“Property Brothers: Forever Home”: Brothers Jonathan and Drew Scott are filming this Emmy-nominated program in Los Angeles with families eager to turn their houses into their “forever” homes. Qualified homeowners must have a renovation budget of at least $120,000 and be willing to move out for six to eight weeks while remodeling is completed. If you’re interested, check out more details and fill out the application.
“House Hunters”: HGTV’s longest-running program, with over 200 seasons aired, is accepting applications from home buyers across the U.S. who are actively looking for a new place to call home. The show’s casting team at Pie Town Productions suggests providing unique details about yourself and your house hunting experience on the application. There is a separate application for real estate agents interested in being featured if the show films in their city.
People Featured on HGTV Say Appearing on Shows Also Requires Patience
When it comes to appearing on HGTV shows, location and a healthy budget are important, but plenty of patience is priceless. Though renovations might happen across the span of a few weeks, waiting for your turn in the spotlight and actual filming may take longer than expected.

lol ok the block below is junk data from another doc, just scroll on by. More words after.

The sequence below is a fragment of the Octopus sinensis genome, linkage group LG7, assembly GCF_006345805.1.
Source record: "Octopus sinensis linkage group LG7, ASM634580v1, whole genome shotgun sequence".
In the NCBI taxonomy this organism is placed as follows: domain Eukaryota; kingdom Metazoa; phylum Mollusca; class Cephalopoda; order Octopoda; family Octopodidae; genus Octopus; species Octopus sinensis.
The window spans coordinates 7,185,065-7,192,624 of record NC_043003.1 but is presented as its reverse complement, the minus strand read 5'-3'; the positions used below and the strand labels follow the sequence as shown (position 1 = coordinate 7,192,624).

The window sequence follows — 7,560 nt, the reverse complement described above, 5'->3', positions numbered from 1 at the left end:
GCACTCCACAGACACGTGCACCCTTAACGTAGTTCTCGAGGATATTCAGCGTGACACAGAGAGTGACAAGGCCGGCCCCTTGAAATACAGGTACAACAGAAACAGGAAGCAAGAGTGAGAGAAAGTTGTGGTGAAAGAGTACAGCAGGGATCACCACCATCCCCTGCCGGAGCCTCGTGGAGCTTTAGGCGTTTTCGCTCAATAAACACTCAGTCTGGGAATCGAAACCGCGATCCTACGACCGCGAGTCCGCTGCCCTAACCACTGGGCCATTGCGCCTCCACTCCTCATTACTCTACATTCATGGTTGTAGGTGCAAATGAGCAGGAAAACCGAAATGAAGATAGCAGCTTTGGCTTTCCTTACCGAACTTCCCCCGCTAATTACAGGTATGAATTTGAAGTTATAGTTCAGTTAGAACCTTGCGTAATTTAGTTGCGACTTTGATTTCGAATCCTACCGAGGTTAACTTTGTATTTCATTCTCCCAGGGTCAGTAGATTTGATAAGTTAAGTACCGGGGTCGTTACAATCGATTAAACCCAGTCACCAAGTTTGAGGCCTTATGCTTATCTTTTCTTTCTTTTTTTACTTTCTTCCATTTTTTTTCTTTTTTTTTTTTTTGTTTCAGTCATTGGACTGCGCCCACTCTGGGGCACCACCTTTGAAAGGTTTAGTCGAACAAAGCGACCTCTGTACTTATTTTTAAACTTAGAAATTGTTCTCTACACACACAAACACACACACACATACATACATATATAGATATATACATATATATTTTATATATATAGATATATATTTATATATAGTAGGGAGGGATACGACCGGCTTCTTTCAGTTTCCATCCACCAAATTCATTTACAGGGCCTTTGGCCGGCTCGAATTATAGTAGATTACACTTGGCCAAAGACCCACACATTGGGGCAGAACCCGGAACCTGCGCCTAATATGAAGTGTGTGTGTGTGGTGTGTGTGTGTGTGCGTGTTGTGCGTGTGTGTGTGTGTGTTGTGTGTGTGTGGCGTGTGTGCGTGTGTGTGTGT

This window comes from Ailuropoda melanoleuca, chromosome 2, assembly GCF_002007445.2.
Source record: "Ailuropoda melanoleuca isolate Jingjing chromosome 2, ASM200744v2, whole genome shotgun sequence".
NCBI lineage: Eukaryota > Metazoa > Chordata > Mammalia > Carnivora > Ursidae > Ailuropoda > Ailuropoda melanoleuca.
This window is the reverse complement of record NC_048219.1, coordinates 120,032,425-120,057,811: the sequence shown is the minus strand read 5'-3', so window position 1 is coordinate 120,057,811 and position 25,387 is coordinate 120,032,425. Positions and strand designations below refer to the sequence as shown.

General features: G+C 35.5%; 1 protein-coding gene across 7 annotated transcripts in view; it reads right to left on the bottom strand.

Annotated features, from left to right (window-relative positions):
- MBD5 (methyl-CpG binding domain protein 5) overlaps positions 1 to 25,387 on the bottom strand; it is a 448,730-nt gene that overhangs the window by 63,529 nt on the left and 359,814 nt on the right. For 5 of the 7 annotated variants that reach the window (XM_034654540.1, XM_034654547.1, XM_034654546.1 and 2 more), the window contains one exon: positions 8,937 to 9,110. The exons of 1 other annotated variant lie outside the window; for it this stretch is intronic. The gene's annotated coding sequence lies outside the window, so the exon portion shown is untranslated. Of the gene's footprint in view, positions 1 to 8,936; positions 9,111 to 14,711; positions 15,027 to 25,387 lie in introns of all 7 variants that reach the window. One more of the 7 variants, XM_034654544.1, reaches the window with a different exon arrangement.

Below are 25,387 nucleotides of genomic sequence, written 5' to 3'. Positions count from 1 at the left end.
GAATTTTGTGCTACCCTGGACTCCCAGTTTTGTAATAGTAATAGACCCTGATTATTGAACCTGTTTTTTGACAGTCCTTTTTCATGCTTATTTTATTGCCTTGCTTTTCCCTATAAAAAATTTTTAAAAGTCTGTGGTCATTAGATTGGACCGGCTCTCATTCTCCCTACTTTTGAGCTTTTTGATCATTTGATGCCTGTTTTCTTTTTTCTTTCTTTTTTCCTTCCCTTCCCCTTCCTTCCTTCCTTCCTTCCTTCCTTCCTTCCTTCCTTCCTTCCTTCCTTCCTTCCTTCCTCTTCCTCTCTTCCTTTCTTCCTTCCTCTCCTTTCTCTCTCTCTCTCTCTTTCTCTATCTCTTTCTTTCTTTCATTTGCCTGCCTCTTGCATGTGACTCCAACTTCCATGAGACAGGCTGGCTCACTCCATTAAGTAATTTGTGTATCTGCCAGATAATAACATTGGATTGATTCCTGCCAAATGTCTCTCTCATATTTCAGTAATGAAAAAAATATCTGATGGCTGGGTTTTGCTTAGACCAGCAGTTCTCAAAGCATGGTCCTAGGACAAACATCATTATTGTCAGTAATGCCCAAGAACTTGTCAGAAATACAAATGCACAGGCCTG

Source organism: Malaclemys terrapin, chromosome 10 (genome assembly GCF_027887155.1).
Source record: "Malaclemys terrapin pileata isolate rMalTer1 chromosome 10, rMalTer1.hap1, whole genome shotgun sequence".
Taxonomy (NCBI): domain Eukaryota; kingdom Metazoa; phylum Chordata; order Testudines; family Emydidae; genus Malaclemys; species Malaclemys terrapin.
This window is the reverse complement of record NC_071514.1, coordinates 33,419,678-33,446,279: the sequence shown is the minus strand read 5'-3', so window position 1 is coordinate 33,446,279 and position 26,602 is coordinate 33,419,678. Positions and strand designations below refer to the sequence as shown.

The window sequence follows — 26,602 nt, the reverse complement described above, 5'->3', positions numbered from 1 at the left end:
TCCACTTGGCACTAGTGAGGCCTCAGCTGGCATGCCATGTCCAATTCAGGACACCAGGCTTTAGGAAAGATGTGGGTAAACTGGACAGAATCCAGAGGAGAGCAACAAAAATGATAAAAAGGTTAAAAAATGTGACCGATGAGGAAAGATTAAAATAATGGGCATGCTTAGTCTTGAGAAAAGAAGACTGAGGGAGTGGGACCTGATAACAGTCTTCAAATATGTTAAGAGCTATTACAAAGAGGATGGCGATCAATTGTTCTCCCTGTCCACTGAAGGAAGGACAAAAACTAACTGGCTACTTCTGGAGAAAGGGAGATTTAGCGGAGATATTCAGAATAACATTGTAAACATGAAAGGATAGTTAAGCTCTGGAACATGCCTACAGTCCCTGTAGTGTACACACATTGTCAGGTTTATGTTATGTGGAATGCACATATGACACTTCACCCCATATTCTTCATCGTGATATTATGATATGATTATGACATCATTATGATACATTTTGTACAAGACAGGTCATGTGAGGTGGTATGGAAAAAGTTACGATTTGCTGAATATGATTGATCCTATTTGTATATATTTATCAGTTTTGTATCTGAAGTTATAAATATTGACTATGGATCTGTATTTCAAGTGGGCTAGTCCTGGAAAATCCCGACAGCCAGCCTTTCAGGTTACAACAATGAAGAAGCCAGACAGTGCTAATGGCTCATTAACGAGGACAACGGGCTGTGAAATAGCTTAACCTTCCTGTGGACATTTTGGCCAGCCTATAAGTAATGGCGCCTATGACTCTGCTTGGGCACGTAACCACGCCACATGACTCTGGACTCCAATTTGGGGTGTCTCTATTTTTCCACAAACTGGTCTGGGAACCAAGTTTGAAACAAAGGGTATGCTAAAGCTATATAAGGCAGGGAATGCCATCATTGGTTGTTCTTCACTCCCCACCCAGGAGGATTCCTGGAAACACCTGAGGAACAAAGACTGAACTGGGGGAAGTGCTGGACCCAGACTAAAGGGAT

Leslie Remy, a real estate agent featured on “House Hunters,” told The Dallas Morning News in 2018 that the amount of time it took to film a half-hour show surprised her. “We spent close to eight hours filming one house of the three homes the couple will see,” Remy said. “It’s a 30-minute show; that’ll probably be less than 10 minutes on TV.”
She told the newspaper the production crew wants to get “the perfect shot,” which can require multiple takes. Remy estimated the couple she was helping had to repeat their lines an average of four times.
“It’s not scripted, so the couple is saying how they really feel about it and their opinions on the home,” she said. “To get the perfect shot, they have to continue to repeat their opinion over and over again. There were at least four good shots of each room or of each scene.”
Elizabeth Newcamp wrote about her experience appearing on “House Hunters International” in a 2019 exposé for Slate, including a look at how time-consuming the process was. After filling out the application, she and her husband had to conduct virtual interviews with producers and film footage of their home at the time using their iPhones. Once they were selected to appear on the show, Newcamp wrote, it was months before they received any more details or instructions. Eventually, they filmed for five straight days in the Netherlands and were paid a flat fee of $1,500 for their time.